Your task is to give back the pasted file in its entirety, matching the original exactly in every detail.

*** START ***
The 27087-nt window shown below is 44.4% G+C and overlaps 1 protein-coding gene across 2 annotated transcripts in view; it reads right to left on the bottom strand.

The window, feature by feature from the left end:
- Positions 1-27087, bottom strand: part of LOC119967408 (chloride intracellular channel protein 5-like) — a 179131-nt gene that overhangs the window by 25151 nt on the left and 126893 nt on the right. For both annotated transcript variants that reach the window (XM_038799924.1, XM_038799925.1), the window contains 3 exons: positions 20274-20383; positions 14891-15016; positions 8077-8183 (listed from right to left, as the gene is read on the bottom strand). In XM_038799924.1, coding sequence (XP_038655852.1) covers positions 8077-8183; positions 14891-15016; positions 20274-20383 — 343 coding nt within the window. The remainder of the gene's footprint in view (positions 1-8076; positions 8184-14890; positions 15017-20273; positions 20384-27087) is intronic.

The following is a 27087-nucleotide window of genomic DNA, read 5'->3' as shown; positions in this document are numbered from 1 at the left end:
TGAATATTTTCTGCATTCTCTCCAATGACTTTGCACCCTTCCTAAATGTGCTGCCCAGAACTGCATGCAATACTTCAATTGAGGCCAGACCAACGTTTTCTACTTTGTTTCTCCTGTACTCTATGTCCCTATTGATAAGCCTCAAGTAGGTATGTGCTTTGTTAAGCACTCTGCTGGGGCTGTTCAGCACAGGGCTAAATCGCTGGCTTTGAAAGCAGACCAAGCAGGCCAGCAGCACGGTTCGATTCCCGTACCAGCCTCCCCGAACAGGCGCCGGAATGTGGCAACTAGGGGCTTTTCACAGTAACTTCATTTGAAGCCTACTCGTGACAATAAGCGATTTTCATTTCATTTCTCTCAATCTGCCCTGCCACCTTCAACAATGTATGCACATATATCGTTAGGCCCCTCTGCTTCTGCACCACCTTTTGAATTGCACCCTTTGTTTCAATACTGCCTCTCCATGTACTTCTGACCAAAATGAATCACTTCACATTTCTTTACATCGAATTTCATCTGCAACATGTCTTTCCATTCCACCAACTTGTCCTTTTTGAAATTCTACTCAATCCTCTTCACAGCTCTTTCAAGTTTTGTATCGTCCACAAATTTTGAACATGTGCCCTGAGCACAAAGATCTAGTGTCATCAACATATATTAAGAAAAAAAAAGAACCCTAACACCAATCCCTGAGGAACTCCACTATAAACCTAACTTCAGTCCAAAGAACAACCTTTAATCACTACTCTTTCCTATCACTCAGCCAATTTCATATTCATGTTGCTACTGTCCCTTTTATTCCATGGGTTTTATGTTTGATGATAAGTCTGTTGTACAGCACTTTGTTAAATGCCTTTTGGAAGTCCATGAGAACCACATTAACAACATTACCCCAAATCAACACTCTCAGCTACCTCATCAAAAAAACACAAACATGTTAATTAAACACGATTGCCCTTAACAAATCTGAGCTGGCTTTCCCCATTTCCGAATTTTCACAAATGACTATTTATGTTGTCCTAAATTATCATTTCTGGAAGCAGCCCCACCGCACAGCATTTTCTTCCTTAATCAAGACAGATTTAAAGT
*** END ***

The 27087-nt window shown below is 44.4% G+C and overlaps 1 protein-coding gene across 2 annotated transcripts in view; it reads right to left on the bottom strand.

The window, feature by feature from the left end:
- Positions 1-27087, bottom strand: part of LOC119967408 (chloride intracellular channel protein 5-like) — a 179131-nt gene that overhangs the window by 25151 nt on the left and 126893 nt on the right. For both annotated transcript variants that reach the window (XM_038799924.1, XM_038799925.1), the window contains 3 exons: positions 20274-20383; positions 14891-15016; positions 8077-8183 (listed from right to left, as the gene is read on the bottom strand). In XM_038799924.1, coding sequence (XP_038655852.1) covers positions 8077-8183; positions 14891-15016; positions 20274-20383 — 343 coding nt within the window. The remainder of the gene's footprint in view (positions 1-8076; positions 8184-14890; positions 15017-20273; positions 20384-27087) is intronic.

The following is a 27087-nucleotide window of genomic DNA, read 5'->3' as shown; positions in this document are numbered from 1 at the left end:
TGAATATTTTCTGCATTCTCTCCAATGACTTTGCACCCTTCCTAAATGTGCTGCCCAGAACTGCATGCAATACTTCAATTGAGGCCAGACCAACGTTTTCTACTTTGTTTCTCCTGTACTCTATGTCCCTATTGATAAGCCTCAAGTAGGTATGTGCTTTGTTAAGCACTCTGCTGGGGCTGTTCAGCACAGGGCTAAATCGCTGGCTTTGAAAGCAGACCAAGCAGGCCAGCAGCACGGTTCGATTCCCGTACCAGCCTCCCCGAACAGGCGCCGGAATGTGGCAACTAGGGGCTTTTCACAGTAACTTCATTTGAAGCCTACTCGTGACAATAAGCGATTTTCATTTCATTTCTCTCAATCTGCCCTGCCACCTTCAACAATGTATGCACATATATCGTTAGGCCCCTCTGCTTCTGCACCACCTTTTGAATTGCACCCTTTGTTTCAATACTGCCTCTCCATGTACTTCTGACCAAAATGAATCACTTCACATTTCTTTACATCGAATTTCATCTGCAACATGTCTTTCCATTCCACCAACTTGTCCTTTTTGAAATTCTACTCAATCCTCTTCACAGCTCTTTCAAGTTTTGTATCGTCCACAAATTTTGAACATGTGCCCTGAGCACAAAGATCTAGTGTCATCAACATATATTAAGAAAAAAAAAGAACCCTAACACCAATCCCTGAGGAACTCCACTATAAACCTAACTTCAGTCCAAAGAACAACCTTTAATCACTACTCTTTCCTATCACTCAGCCAATTTCATATTCATGTTGCTACTGTCCCTTTTATTCCATGGGTTTTATGTTTGATGATAAGTCTGTTGTACAGCACTTTGTTAAATGCCTTTTGGAAGTCCATGAGAACCACATTAACAACATTACCCCAAATCAACACTCTCAGCTACCTCATCAAAAAAACACAAACATGTTAATTAAACACGATTGCCCTTAACAAATCTGAGCTGGCTTTCCCCATTTCCGAATTTTCACAAATGACTATTTATGTTGTCCTAAATTATCATTTCTGGAAGCAGCCCCACCGCACAGCATTTTCTTCCTTAATCAAGACAGATTTAAAGT